Spain’s Supreme Court ruled that five men who attacked a teenager at a bull-running festival were guilty of rape not the lesser crime of sexual abuse.
Spain’s apex court decided that violence and intimidation cannot be defined by a victim’s response in retaliation or subjugation. A rape victims cannot be expected to act in a dangerously heroic way.
- The reversal of the original verdict concludes a case which sparked mass protests across Spain over chauvinism and sexual abuse.
- The Spanish Supreme Court accepted that the victim’s ordeal met the requirement in Spanish law for evidence of intimidation or specific violence.
- The ruling, hailed by women’s’ rights groups and by the government, changes the earlier ruling of sexual abuse by a regional court.
- Lawyers of the victim, who was 18 when she was gang-raped in 2016 by five men called the “Wolf Pack”, argued that shock and fear had stopped her from fighting them.
- The issue became key during elections in Spain in April 2019 where the government promised to change the law.
The Supreme Court considered it a rape “because the factual account describes a scenario of true intimidation, in which the victim did not at any moment consent to the sexual acts carried out by the accused”.
The men, who include a former policeman and a former soldier, had shared videos of the incident in a WhatsApp group, which became pivotal to the trial.
The men have earlier been convicted of sexual abuse with a sentence of 9 years each. But the verdict wasn’t well-received, and induced outrage which, along with international attention in the wake of the global #MeToo movement, brought the treatment of women at the heart of Spain’s public debate.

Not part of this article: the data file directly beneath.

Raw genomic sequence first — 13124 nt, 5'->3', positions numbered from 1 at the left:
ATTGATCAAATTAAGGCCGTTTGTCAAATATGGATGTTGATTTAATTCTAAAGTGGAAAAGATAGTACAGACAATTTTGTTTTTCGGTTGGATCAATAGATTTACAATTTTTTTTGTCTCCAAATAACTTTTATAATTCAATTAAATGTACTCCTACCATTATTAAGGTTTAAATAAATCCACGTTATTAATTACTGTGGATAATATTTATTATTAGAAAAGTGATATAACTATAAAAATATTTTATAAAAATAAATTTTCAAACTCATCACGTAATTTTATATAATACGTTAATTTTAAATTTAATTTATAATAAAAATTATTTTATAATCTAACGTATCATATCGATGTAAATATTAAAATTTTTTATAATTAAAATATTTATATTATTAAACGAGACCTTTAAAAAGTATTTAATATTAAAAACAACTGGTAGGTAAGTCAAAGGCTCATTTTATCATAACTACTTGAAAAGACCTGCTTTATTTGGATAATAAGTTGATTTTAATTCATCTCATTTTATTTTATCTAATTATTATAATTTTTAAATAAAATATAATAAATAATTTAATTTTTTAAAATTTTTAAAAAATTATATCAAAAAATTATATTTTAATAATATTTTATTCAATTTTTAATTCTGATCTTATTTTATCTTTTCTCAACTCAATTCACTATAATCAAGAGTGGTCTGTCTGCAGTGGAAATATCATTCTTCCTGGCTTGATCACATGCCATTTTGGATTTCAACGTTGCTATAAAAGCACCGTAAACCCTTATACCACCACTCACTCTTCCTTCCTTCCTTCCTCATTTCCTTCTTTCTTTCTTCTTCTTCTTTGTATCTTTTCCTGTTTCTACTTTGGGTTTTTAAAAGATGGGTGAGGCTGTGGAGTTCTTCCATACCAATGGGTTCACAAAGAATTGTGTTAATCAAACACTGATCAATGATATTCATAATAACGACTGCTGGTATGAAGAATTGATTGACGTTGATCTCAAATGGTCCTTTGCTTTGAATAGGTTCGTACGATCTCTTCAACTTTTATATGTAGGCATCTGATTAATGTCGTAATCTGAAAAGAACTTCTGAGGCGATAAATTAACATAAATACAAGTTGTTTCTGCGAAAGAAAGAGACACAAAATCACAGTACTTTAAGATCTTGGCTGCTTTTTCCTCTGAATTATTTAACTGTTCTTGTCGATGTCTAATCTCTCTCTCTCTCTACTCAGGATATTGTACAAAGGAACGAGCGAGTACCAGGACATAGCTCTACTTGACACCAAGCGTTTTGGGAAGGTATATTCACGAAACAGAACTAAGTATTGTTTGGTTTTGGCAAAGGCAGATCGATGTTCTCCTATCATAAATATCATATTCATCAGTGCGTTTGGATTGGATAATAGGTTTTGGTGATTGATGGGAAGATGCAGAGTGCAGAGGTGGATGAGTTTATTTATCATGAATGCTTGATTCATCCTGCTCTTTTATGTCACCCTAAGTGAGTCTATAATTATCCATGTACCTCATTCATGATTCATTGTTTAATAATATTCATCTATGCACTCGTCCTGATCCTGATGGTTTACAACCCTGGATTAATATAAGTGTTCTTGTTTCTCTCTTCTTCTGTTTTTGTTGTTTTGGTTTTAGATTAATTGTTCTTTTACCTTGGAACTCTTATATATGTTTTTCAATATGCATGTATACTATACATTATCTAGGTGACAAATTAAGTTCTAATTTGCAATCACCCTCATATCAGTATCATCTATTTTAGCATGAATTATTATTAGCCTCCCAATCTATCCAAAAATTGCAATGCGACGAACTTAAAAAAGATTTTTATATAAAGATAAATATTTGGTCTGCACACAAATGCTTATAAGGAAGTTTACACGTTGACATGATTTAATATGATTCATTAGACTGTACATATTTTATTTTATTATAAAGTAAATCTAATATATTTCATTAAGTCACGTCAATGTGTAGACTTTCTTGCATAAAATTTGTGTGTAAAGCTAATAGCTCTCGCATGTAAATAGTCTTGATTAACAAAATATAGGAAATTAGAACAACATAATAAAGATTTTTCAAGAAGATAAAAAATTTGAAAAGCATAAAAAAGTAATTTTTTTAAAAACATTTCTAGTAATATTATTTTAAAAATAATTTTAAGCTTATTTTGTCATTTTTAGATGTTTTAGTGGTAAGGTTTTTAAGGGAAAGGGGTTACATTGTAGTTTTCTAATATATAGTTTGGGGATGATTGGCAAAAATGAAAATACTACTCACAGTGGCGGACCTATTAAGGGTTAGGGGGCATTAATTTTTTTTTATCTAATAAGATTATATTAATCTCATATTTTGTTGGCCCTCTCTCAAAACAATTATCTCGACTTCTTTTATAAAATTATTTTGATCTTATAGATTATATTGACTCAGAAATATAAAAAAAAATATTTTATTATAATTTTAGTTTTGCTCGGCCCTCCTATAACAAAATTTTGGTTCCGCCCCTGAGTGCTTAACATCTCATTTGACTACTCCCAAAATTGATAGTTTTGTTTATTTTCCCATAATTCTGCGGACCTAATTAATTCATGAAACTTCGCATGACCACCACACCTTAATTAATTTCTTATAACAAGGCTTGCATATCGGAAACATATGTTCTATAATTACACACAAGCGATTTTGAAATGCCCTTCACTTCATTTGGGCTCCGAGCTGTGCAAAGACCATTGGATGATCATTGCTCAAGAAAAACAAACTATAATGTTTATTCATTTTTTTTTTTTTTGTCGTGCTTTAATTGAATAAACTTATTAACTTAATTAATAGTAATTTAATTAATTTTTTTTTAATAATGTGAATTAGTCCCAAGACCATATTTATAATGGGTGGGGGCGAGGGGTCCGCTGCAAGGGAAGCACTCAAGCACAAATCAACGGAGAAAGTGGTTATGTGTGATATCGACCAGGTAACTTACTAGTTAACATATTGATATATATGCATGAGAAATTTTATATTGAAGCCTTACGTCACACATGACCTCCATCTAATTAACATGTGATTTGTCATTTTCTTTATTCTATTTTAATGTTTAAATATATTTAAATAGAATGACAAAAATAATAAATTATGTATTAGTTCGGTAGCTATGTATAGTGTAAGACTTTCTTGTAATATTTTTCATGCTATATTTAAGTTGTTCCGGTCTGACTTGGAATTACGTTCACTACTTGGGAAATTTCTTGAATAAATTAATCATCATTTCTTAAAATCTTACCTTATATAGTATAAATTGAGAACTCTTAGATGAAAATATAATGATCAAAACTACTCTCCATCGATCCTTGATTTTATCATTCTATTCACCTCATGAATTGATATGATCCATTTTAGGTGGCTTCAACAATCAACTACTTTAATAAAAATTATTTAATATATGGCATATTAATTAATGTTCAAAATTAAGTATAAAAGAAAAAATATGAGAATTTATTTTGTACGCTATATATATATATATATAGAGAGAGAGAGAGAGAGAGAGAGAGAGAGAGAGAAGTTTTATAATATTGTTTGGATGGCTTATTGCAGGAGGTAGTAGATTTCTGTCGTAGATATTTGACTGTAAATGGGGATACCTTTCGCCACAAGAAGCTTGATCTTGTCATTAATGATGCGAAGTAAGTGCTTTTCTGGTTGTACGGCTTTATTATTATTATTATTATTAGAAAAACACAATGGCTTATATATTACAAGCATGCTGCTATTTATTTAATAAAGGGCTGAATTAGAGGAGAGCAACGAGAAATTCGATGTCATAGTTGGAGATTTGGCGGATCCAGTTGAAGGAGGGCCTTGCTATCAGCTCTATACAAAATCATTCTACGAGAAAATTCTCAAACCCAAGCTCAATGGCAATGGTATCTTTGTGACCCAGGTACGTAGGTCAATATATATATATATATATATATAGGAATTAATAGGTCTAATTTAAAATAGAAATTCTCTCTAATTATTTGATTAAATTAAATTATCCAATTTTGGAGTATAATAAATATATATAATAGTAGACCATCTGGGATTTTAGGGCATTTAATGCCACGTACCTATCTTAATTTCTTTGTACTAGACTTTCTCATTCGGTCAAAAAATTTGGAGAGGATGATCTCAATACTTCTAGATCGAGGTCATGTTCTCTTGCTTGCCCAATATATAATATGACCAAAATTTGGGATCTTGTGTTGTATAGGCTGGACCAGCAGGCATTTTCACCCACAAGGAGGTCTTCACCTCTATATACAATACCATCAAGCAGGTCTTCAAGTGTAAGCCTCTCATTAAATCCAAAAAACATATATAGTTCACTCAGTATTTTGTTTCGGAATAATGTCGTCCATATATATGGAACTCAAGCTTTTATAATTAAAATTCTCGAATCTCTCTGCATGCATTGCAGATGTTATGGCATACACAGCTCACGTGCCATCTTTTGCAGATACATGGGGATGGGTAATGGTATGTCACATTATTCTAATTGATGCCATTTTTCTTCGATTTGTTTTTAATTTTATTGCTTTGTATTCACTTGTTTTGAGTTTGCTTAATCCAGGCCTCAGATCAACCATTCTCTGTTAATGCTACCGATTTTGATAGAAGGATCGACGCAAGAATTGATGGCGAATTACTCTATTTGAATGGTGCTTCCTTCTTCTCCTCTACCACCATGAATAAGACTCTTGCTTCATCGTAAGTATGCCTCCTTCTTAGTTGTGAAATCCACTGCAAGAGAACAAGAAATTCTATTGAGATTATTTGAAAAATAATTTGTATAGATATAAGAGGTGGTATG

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The Supreme Court and public prosecutor Isabel Rodriguez were in line on their views that violence and intimidation was used and victims cannot be expected to act in a dangerously heroic way.
The government is pushing forward with plans to change the law, after winning the elections with women’s rights and gender violence at the heart of debate.
In the wake of the verdict, Spain is pushing for an amendment in the law where it should not be required for proof of the victim putting up a fight to define if there was violence.
Spain Prime Minister Pedro Sanchez said on Twitter, “Spain continues to advance in the protection of women’s rights and freedoms, and it will not stop. Because we believed her (the victim), because we believe you.”
The sentence for the five men now stands at 15 years instead of the 9 years that the regional court had served opining that the men could not be convicted of rape without proof of physical violence. The victim will also be compensated with 100,000 euros ($113,190) collectively from the indicted men.